Saturday, January 29

Fall of a Sparrow Review – Vivien Eliot, TS Eliot and ‘Total Hell’ | Biography books


secondAt the end of this exhaustive and exhausting book, I felt like I had married Vivien Eliot and had barely survived to tell the tale. Oxford scholar Ann Pasternak Slater spares no miserable details about TS Eliot’s infamous first wife, the “madwoman” whom the author of The murder in the cathedral he was forced to remain hidden not in his attic but in Northumberland House, an Italian-style asylum house in the north London suburbs. However, before the Eliot reached that point of relative stasis in 1938, he (and we) have to overcome two decades of a relationship that Eliot himself described as “total hell.” Get ready for nearly 800 pages of emotional mayhem, including (but not limited to) hysterical laughter, fake letters, ruinous medical bills, explosive diarrhea, bloody sheets, and some really scary road trips (the driving test had yet to be invented and not even Eliot was exactly a natural behind the wheel).

None of this is new and most of it will be familiar to the reader of the monumental The letters from TS Eliot. What Pasternak Slater has done is, in his own words, “choose a coherent narrative” from this sea of ​​material, to which are added Vivien’s own writings, published here for the first time, with her magazines, which have been digitized by the Bodleian Library and now available online. Pasternak Slater, he promises, will be “objective” and avoid all contemporary “guesswork” and gossip (unless it comes from Virginia Woolf, who is too funny to be excluded). All of this sounds eminently sensible, bordering on the radical impersonality that was a key component of Eliot’s own thinking about art.

However, it soon becomes clear that Pasternak Slater’s “objectivity” and high Mandarin flair are a cover for something much more committed. His intention is to demolish a biography of Vivien Eliot that was published almost 20 years ago. A painted shadow It was the somewhat clumsy attempt by the late Carole Seymour-Jones to extract Vivien from the myth of the “crazy poet’s wife” and give her full subjectivity as a woman of spirit and talent who was crushed by the patriarchal system. However, as far as Pasternak Slater is concerned, Seymour-Jones produced a book that was “deliberately inaccurate”, jumping from one wild speculation to another, ending in an unpleasant “full-blown fantasy” in which Tom is unmasked as an alcoholic. . womanizer and homosexual wardrobe.

The fall of a sparrow, then, represents the corrective swing of the pendulum towards the version of events that has TS Eliot as the holy genius who made the mistake of marrying a silly girl in 1915 who was good for a game of tennis and not much else. Pasternak Slater, despite his avowed horror of gossip, assembles a number of witnesses of a hostile nature. Bertrand Russell, having slept with Vivien just once, sportily reports that there was “a quality of disgust that I cannot describe.” Woolf steps in to declare that the sight of Vivien makes him want to vomit, while Katherine Mansfield, for once agreeing with Woolf, confirms that there was something disgusting about her. Not to be left behind, Eliot himself comes down from his cross long enough to suggest that his big mistake was marrying a girl from “a fairly common suburban family with a streak of abnormality.”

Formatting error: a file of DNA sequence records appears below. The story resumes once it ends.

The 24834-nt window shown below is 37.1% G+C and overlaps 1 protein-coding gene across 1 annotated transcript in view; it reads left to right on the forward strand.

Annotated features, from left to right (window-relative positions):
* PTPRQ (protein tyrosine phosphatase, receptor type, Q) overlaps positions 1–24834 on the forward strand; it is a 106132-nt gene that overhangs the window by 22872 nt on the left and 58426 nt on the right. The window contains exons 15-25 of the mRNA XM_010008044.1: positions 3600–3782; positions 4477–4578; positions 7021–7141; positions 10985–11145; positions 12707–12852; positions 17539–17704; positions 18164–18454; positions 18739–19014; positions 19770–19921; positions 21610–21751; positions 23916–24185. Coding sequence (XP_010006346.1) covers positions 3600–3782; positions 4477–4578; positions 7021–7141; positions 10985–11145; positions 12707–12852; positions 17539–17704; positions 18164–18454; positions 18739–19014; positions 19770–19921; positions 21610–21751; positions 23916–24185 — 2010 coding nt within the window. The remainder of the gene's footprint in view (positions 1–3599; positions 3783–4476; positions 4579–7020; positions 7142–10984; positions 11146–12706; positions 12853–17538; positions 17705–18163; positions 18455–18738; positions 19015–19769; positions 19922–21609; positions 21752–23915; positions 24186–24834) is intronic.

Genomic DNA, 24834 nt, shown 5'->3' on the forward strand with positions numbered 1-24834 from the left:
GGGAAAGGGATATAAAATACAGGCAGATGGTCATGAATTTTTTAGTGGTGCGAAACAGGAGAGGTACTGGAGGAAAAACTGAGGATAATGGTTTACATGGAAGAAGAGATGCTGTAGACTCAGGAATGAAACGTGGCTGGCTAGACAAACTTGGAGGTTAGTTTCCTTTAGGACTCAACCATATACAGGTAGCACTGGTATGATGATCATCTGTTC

Having relied on contemporary gossip, Pasternak Slater proceeds to conjecture, something else he said he wouldn’t do. She retrospectively diagnoses that her subject suffers from Munchausen, the syndrome in which the patient invents, or perhaps represents, the disease in order to gain love and sympathy. It is this, Pasternak Slater says, that explains Vivien’s inexhaustible list of minor plagues during the early days of marriage, from bad teeth to a crooked uterus (caused, Vivien argued, by standing too high). By the mid-1920s and illnesses seem too insistent to be imaginary, Pasternak Slater confidently identifies Vivien as a drug addict, particularly a chloral hydrate dependent. Meanwhile, her dizzying weight is attributed to anorexia. Both hypotheses seem plausible, but Pasternak Slater’s insistence that these two conditions are “self-inflicted” loses its complexity and adds an unpleasant tone of judgment. When Vivien gets even angrier, Pasternak Slater identifies her as suffering from “split personality” and offers a definition of what is more commonly called “dissociative identity disorder” taken from Wikipedia.

None of this does The fall of a sparrow bad or incorrect, but it makes it partial and subjective, as any biography should be. Pasternak Slater seems so hostile to his subject that, on those occasions when Vivien is sane, kind, and intelligent, her biographer thinks it’s important to remind us how “unusual” this is. Tom’s behavior, on the other hand, is always excellent: “Few could have shown a conjugal resistance comparable to yours.”

Even Pasternak Slater, however, is forced to admit the contribution Vivien Eliot made to her husband’s best work. Waste land. Ironically, Vivien had that same impersonality, that willingness to suspend the biographical fallacy, which allowed her to urge Eliot to continue at an embarrassing cost to her. In the margin of each successive paragraph, from “My nerves are bad tonight” to “Squeeze my eyes without lids,” which she must have known were based on her own uneasy whining and terrible anomie, she writes: “WONDERFUL, wonderful and wonderful . Yes.”

The Fall of a Sparrow: Life and Writings of Vivien Eliot by Ann Pasternak Slater is published by Faber (£ 35). To purchase a copy, go to guardianbookshop.com. Shipping charges may apply.


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